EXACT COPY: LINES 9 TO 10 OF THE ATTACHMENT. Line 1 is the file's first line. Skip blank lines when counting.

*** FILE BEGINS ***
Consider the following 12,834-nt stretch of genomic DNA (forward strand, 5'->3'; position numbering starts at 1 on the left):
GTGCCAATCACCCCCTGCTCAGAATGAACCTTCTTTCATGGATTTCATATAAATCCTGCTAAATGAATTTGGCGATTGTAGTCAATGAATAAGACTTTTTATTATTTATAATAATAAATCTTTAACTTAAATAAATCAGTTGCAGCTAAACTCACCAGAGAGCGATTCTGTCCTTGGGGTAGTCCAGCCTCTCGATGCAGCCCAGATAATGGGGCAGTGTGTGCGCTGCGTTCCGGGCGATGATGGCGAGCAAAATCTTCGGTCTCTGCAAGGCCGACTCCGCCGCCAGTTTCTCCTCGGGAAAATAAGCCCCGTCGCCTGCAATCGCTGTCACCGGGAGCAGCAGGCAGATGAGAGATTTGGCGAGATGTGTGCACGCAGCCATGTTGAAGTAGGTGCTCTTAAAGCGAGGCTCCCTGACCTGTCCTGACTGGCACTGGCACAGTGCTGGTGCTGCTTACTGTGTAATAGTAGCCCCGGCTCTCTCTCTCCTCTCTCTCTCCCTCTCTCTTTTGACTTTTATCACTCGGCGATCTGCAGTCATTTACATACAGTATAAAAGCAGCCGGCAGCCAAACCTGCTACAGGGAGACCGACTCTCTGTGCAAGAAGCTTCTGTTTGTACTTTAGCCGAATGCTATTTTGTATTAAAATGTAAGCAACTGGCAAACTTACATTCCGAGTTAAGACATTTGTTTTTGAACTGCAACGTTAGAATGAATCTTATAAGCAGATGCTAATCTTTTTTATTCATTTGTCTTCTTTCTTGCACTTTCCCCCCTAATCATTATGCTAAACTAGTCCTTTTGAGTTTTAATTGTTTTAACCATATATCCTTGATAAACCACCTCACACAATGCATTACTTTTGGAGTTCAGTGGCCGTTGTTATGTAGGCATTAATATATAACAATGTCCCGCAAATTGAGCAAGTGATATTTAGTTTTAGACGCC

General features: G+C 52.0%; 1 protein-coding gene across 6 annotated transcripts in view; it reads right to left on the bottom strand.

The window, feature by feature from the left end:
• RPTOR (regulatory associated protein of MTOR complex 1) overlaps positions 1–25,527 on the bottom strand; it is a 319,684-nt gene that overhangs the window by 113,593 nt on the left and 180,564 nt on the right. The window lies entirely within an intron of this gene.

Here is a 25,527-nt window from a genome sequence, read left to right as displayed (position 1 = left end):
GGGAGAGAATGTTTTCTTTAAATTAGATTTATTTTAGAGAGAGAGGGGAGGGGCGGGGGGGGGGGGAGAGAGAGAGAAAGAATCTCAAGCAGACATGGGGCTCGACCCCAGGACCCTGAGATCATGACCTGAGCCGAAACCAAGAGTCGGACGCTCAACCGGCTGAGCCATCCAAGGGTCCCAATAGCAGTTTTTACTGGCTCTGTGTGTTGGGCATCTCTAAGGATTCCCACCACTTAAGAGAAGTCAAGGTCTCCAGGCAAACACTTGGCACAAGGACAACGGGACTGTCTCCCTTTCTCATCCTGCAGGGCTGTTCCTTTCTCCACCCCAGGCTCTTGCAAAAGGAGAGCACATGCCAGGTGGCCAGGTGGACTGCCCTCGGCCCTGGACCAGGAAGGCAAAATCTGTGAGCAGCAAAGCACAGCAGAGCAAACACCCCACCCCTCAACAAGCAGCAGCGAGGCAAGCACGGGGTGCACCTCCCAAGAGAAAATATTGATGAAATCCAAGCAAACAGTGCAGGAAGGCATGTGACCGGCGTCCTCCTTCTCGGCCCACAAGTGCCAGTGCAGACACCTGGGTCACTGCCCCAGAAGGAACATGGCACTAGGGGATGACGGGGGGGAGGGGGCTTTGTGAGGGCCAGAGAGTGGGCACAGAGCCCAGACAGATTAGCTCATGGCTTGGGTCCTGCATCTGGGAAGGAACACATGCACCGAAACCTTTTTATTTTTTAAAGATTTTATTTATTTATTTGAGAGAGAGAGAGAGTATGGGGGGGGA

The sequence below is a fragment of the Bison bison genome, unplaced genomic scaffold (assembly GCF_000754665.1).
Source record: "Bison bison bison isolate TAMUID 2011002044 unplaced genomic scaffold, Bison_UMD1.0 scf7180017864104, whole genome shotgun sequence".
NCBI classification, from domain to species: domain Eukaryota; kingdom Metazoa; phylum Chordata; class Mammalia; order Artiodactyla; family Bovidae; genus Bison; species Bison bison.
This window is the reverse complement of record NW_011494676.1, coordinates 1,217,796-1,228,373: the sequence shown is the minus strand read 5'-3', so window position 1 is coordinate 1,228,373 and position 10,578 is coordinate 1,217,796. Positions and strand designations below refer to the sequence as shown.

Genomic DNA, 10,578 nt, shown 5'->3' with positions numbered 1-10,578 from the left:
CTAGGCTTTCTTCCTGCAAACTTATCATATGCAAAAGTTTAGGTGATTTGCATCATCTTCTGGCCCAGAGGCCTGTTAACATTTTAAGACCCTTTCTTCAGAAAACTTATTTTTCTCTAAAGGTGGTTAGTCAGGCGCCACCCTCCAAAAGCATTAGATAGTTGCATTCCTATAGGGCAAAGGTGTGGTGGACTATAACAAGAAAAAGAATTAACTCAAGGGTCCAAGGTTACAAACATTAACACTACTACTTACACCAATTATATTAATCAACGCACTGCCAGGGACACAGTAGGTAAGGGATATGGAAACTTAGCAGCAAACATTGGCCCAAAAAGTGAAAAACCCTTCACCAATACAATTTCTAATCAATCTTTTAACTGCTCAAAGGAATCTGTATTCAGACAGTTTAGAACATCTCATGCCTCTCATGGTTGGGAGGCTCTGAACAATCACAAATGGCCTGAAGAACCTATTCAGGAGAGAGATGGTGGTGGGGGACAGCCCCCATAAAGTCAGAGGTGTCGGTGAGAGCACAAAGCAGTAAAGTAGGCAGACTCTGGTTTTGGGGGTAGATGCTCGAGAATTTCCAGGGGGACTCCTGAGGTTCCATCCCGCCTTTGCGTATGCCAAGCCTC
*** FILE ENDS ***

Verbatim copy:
Source record: "Bison bison bison isolate TAMUID 2011002044 unplaced genomic scaffold, Bison_UMD1.0 scf7180017864104, whole genome shotgun sequence".
NCBI classification, from domain to species: domain Eukaryota; kingdom Metazoa; phylum Chordata; class Mammalia; order Artiodactyla; family Bovidae; genus Bison; species Bison bison.